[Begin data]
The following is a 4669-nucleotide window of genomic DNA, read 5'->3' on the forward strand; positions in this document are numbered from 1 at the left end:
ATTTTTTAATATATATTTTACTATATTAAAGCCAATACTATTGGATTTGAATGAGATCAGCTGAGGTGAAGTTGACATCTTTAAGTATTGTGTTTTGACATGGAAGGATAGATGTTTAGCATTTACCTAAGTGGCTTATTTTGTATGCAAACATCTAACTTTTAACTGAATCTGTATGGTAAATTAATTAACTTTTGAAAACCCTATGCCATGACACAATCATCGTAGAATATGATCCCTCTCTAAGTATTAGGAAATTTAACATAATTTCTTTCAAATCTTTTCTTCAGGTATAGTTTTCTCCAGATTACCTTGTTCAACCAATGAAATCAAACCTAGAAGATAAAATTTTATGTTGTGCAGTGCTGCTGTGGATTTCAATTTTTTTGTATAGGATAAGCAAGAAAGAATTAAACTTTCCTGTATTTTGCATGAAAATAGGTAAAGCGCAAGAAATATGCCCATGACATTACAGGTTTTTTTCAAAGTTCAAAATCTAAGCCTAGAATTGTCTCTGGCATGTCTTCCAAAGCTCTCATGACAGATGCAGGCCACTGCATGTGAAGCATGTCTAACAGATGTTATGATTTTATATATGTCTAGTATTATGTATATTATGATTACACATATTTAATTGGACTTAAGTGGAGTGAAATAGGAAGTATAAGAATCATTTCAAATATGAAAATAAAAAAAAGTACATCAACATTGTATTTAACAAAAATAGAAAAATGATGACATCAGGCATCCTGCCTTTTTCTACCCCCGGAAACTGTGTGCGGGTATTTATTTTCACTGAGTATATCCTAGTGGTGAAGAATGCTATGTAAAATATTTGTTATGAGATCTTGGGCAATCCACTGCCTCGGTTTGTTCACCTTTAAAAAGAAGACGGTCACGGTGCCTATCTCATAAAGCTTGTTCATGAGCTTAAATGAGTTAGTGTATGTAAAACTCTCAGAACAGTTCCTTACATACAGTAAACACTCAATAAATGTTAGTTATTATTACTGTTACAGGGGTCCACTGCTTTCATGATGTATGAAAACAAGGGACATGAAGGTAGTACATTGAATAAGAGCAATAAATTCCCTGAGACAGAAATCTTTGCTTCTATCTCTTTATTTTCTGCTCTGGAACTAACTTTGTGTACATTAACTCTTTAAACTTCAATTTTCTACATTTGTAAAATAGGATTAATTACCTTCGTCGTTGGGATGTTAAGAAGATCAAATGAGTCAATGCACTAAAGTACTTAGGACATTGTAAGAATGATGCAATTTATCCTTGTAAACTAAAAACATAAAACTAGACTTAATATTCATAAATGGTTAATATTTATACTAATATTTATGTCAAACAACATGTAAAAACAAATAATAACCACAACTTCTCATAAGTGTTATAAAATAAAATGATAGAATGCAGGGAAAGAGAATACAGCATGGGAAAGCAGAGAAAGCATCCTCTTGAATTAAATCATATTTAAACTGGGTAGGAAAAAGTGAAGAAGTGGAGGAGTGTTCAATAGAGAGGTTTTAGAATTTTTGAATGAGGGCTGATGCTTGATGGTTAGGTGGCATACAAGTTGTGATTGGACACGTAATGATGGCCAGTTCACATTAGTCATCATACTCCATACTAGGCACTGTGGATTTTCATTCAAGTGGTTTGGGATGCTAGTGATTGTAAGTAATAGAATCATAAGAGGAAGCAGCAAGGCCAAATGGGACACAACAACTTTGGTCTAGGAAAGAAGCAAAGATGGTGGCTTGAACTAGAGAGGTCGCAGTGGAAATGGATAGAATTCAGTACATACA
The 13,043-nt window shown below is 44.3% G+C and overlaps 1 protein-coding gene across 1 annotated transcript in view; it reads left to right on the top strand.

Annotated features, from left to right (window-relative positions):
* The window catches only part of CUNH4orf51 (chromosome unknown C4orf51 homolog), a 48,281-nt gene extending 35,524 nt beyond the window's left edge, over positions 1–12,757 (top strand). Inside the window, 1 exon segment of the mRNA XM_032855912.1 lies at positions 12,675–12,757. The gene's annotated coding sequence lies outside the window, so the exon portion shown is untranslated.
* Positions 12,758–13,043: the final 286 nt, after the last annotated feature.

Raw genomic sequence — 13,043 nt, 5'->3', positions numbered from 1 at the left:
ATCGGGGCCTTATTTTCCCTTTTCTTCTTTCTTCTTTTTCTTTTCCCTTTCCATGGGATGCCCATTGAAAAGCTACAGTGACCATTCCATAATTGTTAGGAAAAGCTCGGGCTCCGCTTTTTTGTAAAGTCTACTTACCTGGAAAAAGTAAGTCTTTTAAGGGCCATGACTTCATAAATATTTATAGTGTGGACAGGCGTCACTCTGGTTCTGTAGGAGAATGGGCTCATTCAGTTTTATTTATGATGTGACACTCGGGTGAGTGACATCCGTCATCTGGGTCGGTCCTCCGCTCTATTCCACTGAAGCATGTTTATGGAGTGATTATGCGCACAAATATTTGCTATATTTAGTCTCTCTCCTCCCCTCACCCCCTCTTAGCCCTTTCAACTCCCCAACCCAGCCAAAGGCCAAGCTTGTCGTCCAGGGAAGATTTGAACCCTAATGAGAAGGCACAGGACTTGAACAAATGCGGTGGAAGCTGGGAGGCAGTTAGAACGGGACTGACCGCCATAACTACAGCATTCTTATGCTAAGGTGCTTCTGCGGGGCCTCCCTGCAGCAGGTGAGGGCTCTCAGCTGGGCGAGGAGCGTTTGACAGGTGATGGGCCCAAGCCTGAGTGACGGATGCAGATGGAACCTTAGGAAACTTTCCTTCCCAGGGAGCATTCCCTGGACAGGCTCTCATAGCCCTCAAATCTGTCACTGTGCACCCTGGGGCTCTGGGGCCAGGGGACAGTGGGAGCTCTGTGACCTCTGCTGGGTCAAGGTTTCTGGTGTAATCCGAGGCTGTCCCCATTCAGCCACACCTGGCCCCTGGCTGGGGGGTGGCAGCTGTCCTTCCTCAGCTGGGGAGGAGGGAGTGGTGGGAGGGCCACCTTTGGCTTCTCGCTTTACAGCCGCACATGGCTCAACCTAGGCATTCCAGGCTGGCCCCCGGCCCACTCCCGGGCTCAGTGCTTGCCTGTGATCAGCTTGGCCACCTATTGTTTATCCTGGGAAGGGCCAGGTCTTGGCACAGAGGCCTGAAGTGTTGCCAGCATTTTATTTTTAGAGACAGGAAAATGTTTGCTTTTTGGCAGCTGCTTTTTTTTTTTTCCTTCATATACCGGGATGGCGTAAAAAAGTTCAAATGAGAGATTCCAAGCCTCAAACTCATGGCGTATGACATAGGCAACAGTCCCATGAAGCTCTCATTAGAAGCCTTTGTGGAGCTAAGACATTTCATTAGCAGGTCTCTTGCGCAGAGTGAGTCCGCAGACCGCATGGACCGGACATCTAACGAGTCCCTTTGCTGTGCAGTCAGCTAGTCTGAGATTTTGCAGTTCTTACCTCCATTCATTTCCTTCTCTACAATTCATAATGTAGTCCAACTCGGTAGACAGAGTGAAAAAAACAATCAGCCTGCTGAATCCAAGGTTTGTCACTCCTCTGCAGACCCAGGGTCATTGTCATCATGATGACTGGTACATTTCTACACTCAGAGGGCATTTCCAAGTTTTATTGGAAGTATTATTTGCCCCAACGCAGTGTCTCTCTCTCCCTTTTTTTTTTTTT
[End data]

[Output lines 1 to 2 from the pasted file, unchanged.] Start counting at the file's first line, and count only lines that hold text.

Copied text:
The following is a 4669-nucleotide window of genomic DNA, read 5'->3' on the forward strand; positions in this document are numbered from 1 at the left end:
ATTTTTTAATATATATTTTACTATATTAAAGCCAATACTATTGGATTTGAATGAGATCAGCTGAGGTGAAGTTGACATCTTTAAGTATTGTGTTTTGACATGGAAGGATAGATGTTTAGCATTTACCTAAGTGGCTTATTTTGTATGCAAACATCTAACTTTTAACTGAATCTGTATGGTAAATTAATTAACTTTTGAAAACCCTATGCCATGACACAATCATCGTAGAATATGATCCCTCTCTAAGTATTAGGAAATTTAACATAATTTCTTTCAAATCTTTTCTTCAGGTATAGTTTTCTCCAGATTACCTTGTTCAACCAATGAAATCAAACCTAGAAGATAAAATTTTATGTTGTGCAGTGCTGCTGTGGATTTCAATTTTTTTGTATAGGATAAGCAAGAAAGAATTAAACTTTCCTGTATTTTGCATGAAAATAGGTAAAGCGCAAGAAATATGCCCATGACATTACAGGTTTTTTTCAAAGTTCAAAATCTAAGCCTAGAATTGTCTCTGGCATGTCTTCCAAAGCTCTCATGACAGATGCAGGCCACTGCATGTGAAGCATGTCTAACAGATGTTATGATTTTATATATGTCTAGTATTATGTATATTATGATTACACATATTTAATTGGACTTAAGTGGAGTGAAATAGGAAGTATAAGAATCATTTCAAATATGAAAATAAAAAAAAGTACATCAACATTGTATTTAACAAAAATAGAAAAATGATGACATCAGGCATCCTGCCTTTTTCTACCCCCGGAAACTGTGTGCGGGTATTTATTTTCACTGAGTATATCCTAGTGGTGAAGAATGCTATGTAAAATATTTGTTATGAGATCTTGGGCAATCCACTGCCTCGGTTTGTTCACCTTTAAAAAGAAGACGGTCACGGTGCCTATCTCATAAAGCTTGTTCATGAGCTTAAATGAGTTAGTGTATGTAAAACTCTCAGAACAGTTCCTTACATACAGTAAACACTCAATAAATGTTAGTTATTATTACTGTTACAGGGGTCCACTGCTTTCATGATGTATGAAAACAAGGGACATGAAGGTAGTACATTGAATAAGAGCAATAAATTCCCTGAGACAGAAATCTTTGCTTCTATCTCTTTATTTTCTGCTCTGGAACTAACTTTGTGTACATTAACTCTTTAAACTTCAATTTTCTACATTTGTAAAATAGGATTAATTACCTTCGTCGTTGGGATGTTAAGAAGATCAAATGAGTCAATGCACTAAAGTACTTAGGACATTGTAAGAATGATGCAATTTATCCTTGTAAACTAAAAACATAAAACTAGACTTAATATTCATAAATGGTTAATATTTATACTAATATTTATGTCAAACAACATGTAAAAACAAATAATAACCACAACTTCTCATAAGTGTTATAAAATAAAATGATAGAATGCAGGGAAAGAGAATACAGCATGGGAAAGCAGAGAAAGCATCCTCTTGAATTAAATCATATTTAAACTGGGTAGGAAAAAGTGAAGAAGTGGAGGAGTGTTCAATAGAGAGGTTTTAGAATTTTTGAATGAGGGCTGATGCTTGATGGTTAGGTGGCATACAAGTTGTGATTGGACACGTAATGATGGCCAGTTCACATTAGTCATCATACTCCATACTAGGCACTGTGGATTTTCATTCAAGTGGTTTGGGATGCTAGTGATTGTAAGTAATAGAATCATAAGAGGAAGCAGCAAGGCCAAATGGGACACAACAACTTTGGTCTAGGAAAGAAGCAAAGATGGTGGCTTGAACTAGAGAGGTCGCAGTGGAAATGGATAGAATTCAGTACATACA